The NYT reports:
President Bush announced $13.4 billion in emergency loans on Friday to prevent the collapse of General Motors and Chrysler, and said another $4 billion would be available for the hobbled automakers in February. The entire bailout is conditioned on the companies undertaking sweeping reorganizations to show that they can return to profitability….
The decision to use the stabilization fund was also a major turnabout for Mr. Bush, who for weeks had insisted that the Treasury program should not be used to help the automakers.
In the end, it was clear that Mr. Bush did not want G.M. or Chrysler, both American icons, to go down on his watch.
I guess losing New Orleans, America’s good name, our civil liberties, the credibility of the constitution and of the Justice Department (and the SEC and every other watchdog agency), the health care of millions of people, rising wages for most Americans, the housing industry, the financial sector, the economy in general, the climate for the next thousand years, [insert your W-driven calamity here], was enough for the President. I know it was enough for the rest of us.
Bush has punted this problem, and all the others, to Obama:
“These are not ordinary circumstances,” Mr. Bush said in televised remarks that quickly touched off a debate over the fairness of his plan. “In the midst of a financial crisis and a recession, allowing the U.S. auto industry to collapse is not a responsible course of action.”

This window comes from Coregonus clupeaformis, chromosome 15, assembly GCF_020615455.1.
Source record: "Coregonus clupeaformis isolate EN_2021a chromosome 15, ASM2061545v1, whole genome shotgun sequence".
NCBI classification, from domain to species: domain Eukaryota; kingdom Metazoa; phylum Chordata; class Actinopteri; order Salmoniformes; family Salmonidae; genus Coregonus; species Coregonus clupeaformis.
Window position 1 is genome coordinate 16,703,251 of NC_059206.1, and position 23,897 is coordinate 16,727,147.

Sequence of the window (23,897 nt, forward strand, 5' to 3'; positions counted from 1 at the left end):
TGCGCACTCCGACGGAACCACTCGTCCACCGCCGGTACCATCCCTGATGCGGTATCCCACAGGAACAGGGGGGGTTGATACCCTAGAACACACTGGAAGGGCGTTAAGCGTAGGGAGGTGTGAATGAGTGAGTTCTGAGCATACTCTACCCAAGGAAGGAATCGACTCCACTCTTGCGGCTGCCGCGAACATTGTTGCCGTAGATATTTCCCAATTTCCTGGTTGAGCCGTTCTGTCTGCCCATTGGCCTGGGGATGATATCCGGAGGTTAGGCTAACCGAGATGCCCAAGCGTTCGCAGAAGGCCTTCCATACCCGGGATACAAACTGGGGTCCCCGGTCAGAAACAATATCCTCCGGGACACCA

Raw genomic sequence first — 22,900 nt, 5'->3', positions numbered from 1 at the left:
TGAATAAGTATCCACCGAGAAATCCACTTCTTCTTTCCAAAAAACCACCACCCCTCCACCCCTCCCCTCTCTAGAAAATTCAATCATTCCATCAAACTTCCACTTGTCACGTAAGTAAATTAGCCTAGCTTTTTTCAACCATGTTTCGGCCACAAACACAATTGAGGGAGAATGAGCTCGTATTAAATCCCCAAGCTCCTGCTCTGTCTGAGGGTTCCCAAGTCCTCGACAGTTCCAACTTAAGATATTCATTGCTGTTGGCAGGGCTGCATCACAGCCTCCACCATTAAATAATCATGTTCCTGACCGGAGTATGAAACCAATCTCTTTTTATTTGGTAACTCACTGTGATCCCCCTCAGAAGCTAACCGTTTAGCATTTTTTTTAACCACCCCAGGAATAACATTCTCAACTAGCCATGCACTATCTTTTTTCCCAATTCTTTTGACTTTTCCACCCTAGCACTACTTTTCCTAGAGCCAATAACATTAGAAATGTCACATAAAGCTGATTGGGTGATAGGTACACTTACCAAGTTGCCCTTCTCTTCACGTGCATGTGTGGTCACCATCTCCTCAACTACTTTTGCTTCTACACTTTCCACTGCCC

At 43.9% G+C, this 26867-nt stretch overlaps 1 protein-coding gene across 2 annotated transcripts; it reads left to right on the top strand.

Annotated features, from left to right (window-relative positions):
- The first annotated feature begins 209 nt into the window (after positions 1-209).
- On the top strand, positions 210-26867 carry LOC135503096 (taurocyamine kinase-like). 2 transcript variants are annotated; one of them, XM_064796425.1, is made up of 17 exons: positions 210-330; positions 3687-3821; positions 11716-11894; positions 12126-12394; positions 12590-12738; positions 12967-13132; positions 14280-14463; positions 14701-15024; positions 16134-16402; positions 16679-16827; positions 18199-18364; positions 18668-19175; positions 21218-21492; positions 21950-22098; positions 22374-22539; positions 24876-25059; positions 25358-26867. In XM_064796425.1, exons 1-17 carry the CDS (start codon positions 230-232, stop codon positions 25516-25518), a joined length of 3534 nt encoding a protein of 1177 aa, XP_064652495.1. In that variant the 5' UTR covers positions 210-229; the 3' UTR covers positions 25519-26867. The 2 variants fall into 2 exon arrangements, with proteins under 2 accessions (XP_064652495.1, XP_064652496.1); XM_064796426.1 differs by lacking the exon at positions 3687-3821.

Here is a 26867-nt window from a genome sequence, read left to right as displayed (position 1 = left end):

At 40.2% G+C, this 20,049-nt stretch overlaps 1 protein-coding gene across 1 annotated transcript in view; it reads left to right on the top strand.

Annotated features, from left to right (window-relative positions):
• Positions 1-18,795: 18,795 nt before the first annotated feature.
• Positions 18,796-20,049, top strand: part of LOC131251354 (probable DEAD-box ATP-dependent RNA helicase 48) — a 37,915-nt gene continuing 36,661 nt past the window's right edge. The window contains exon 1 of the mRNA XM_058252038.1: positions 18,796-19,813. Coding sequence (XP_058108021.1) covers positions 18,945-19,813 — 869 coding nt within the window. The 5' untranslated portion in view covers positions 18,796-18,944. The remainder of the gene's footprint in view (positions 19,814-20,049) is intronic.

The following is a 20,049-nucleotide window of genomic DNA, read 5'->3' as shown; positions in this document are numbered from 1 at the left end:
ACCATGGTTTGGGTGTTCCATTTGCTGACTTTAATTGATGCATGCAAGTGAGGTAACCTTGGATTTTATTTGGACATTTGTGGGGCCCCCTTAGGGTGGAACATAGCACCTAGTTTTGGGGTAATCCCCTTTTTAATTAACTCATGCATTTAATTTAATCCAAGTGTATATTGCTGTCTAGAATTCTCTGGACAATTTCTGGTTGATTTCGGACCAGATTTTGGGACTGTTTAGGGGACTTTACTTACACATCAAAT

Mr. Bush made his announcement a week after Senate Republicans blocked an automaker bailout that had been negotiated by the White House and Congressional Democrats. The loan package announced by the president includes requirements that are roughly identical to those in that bill, which was approved by the House.
But House Speaker Nancy Pelosi said the White House package “unfortunately singles out workers and clearly puts them at a disadvantage before negotiations have even begun.” Other reaction cut across political lines, with some Republicans criticizing the White House, while other Republicans from states dependent on the auto industry offered praise….
A close reading of the package announced by Mr. Bush shows that it is different from the legislation adopted by the House in a crucial way: it strips away a requirement that Cerebrus Capital Management, the private equity firm that owns 80 percent of Chrysler, be held liable for any losses experienced by the taxpayers. Lawmakers in both parties have expressed outrage that Cerebrus, which is profitable, had refused to put up any more cash to aid Chrysler .
The bill adopted by the House would have allowed the government to reach up through Chrysler’s complicated corporate structure and take an equity stake in Cerberus itself, essentially requiring Cerberus to make the taxpayers whole should the government incur losses.
The fund agreed on Friday to put another $2 billion into Chrysler. Administration officials said the investment effectively put Cerberus on the hook for far more than just the government loans, and that taxpayers were being protected through the tough restrictions imposed in the loan agreements — including provisions that would give the government an equity stake in G.M. and Chrysler.
“They carry all of the risk,” Tony Fratto, the deputy White House press secretary, said of Cerberus. “We are limiting risk and expect to be paid back.”